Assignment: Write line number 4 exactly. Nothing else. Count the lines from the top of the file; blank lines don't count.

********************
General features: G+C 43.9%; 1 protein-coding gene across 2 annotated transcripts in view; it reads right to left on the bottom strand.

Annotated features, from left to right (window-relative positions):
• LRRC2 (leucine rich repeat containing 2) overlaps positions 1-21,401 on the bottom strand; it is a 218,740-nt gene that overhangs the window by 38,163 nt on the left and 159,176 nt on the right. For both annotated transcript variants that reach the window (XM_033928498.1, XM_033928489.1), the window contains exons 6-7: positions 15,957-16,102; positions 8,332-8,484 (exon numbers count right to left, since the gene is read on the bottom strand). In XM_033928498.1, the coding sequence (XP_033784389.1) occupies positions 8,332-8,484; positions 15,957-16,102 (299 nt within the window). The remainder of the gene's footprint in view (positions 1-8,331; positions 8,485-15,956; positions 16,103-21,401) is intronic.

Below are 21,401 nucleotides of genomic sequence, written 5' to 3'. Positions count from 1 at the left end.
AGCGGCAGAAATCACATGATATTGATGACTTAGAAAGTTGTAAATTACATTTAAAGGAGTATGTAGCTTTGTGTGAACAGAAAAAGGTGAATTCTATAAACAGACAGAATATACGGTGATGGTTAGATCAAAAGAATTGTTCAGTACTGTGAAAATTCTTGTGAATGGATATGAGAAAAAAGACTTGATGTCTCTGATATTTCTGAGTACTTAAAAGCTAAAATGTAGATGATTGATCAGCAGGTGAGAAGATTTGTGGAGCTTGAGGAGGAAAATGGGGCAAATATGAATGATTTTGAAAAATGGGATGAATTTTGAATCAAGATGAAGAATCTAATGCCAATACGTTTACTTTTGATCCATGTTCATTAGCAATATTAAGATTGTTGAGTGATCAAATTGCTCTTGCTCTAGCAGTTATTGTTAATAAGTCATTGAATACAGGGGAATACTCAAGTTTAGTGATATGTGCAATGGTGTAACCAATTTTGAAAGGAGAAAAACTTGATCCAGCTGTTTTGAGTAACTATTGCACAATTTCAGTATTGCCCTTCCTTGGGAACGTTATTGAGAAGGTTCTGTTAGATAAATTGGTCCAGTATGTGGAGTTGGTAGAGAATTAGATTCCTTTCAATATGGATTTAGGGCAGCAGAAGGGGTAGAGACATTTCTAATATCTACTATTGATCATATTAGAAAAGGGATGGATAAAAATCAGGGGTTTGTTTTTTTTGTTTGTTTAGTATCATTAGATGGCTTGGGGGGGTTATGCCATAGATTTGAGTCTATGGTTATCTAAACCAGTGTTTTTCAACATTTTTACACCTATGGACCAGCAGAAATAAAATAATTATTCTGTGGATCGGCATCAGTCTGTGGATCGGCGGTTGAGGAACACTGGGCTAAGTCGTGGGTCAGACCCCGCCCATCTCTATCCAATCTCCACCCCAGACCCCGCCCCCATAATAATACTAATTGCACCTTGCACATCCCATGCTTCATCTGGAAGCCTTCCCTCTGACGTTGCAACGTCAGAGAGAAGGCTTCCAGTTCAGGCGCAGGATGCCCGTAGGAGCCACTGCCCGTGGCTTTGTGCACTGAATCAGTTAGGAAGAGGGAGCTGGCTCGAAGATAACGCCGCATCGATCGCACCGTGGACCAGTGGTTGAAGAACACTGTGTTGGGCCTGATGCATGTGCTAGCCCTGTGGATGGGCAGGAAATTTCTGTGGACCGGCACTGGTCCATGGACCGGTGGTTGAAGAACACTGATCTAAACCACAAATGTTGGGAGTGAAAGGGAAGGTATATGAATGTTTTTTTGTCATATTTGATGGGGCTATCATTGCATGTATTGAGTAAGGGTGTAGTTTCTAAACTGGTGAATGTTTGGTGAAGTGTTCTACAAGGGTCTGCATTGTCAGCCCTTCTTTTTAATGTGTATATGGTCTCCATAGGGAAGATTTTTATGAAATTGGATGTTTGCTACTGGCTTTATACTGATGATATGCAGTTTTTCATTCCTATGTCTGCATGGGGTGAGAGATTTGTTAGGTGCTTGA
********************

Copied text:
Below are 21,401 nucleotides of genomic sequence, written 5' to 3'. Positions count from 1 at the left end.